Employment Readiness Assessments

Unpaid Work Experiences, Volunteering & Internships

This resource does not contain assessments, but instead provides guidelines on the role of volunteer activities, internships, and unpaid work when assisting and supporting individuals with disabilities. This information is based on interpretation of various federal and state requirements. Questions regarding specific situations should be directed to the United States Department of Labor (DOL) Wage and Hour Division and/or the Ohio Department of Labor to ensure compliance with all applicable labor laws and regulations.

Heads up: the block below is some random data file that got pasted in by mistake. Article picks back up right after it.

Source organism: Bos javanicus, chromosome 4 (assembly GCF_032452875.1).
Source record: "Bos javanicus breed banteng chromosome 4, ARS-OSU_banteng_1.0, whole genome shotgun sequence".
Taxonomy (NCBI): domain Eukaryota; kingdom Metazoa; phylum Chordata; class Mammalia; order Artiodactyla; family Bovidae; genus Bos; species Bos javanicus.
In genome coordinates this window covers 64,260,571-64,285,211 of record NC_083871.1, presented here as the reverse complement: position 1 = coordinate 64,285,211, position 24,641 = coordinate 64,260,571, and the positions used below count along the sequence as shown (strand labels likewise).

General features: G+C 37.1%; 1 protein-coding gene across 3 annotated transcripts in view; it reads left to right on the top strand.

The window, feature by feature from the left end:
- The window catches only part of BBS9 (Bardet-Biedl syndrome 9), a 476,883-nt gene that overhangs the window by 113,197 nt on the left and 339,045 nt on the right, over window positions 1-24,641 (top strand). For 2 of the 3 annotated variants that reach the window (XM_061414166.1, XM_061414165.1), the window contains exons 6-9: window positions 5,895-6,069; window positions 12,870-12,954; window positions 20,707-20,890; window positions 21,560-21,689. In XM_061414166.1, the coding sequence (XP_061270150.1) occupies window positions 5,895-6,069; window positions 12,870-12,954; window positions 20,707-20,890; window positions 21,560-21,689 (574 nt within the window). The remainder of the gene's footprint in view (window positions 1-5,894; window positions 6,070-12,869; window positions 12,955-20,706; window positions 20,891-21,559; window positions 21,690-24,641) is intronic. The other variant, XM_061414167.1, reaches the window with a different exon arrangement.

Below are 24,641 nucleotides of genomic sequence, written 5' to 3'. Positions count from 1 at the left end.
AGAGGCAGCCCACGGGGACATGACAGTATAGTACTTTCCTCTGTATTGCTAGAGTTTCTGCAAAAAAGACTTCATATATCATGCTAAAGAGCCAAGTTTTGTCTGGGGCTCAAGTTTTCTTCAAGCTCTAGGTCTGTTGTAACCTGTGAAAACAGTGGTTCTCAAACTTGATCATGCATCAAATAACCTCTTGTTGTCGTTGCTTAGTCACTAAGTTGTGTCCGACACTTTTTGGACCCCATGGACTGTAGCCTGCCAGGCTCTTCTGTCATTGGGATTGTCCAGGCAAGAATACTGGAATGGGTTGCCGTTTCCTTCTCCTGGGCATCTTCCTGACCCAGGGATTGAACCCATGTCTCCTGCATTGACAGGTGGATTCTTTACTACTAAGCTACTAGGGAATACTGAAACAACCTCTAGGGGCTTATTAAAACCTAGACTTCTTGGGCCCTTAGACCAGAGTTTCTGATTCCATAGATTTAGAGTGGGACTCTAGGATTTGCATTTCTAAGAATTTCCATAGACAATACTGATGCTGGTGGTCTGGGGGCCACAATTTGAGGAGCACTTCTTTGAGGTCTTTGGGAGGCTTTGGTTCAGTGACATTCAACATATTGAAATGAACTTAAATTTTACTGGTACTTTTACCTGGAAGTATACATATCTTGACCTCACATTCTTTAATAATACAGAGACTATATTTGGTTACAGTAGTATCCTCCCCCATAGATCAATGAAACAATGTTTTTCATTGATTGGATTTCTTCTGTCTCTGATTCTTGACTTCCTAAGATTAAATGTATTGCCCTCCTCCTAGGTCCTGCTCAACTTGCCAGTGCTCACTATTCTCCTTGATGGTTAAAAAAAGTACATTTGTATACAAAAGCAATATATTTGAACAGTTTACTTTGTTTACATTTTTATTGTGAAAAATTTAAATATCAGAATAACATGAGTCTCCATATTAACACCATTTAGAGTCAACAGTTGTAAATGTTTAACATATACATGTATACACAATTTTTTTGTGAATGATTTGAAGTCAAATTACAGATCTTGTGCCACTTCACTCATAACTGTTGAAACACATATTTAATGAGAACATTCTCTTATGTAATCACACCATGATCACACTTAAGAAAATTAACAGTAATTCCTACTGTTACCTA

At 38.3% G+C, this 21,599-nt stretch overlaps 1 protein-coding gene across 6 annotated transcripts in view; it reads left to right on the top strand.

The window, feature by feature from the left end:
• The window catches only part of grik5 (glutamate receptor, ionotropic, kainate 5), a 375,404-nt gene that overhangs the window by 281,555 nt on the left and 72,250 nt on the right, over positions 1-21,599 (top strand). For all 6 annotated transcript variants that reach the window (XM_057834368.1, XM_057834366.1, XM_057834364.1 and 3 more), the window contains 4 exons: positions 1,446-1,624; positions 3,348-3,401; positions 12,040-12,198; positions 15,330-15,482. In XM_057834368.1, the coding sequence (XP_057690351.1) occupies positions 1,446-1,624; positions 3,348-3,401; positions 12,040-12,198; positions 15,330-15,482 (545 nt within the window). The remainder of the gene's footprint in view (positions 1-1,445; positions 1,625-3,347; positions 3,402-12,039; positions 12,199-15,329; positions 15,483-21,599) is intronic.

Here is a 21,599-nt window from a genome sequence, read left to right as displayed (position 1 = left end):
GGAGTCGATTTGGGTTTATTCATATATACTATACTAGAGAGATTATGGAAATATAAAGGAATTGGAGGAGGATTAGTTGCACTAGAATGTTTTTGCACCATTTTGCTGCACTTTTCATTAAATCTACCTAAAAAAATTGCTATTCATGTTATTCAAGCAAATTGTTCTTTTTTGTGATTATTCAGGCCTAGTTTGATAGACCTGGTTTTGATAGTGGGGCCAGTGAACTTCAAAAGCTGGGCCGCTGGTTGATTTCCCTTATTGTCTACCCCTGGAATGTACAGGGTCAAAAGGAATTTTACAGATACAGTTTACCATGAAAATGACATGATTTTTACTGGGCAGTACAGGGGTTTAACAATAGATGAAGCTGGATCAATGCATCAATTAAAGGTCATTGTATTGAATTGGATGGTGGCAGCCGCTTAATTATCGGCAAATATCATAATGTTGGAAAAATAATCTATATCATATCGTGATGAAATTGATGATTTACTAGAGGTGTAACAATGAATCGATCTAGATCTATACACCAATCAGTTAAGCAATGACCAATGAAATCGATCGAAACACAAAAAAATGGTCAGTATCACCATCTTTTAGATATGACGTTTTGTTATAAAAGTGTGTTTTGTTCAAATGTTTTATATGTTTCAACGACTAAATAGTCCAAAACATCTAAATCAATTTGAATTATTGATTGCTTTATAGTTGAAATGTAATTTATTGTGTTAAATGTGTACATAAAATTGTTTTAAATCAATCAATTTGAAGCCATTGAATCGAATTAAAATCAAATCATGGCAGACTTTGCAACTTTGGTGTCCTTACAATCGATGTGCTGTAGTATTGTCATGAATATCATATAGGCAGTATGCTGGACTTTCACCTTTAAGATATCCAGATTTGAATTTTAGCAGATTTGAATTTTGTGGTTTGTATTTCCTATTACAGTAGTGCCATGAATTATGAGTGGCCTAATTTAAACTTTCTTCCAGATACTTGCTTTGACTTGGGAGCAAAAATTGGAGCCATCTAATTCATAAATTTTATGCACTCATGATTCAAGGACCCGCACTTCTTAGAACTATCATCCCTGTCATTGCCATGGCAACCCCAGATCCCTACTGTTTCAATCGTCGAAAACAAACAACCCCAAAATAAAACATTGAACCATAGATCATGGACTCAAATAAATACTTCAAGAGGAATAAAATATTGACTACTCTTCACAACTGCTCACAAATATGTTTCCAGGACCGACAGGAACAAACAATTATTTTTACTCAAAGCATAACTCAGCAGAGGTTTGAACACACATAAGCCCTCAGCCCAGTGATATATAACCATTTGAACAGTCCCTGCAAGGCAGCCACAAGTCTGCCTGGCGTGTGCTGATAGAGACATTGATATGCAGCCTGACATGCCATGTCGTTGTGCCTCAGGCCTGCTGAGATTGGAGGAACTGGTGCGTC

This resource was developed by State Employment Leadership Network. Download Unpaid Work Experiences, Volunteering, and Internships (PDF). PDF files can be accessed with the free Adobe Acrobat Reader software.

Photo: A Young man is working with a car wheel assembly.

 

Photo Career Quiz

Photo Career Quiz is a photo-based assessment that measures career interests in 6 key areas as described by Dr. John Holland: Building, Thinking, Creating, Helping, Persuading, and Organizing. Users will learn their career type, which is based on their highest interest area, as well as their scores in the remaining 5 interest areas. The average time to take the assessment is five minutes.

The Photo Career Quiz is available from Truity Psychometrics LLC in San Francisco, California.

 

123 Test (Picture-Based Employment Preference)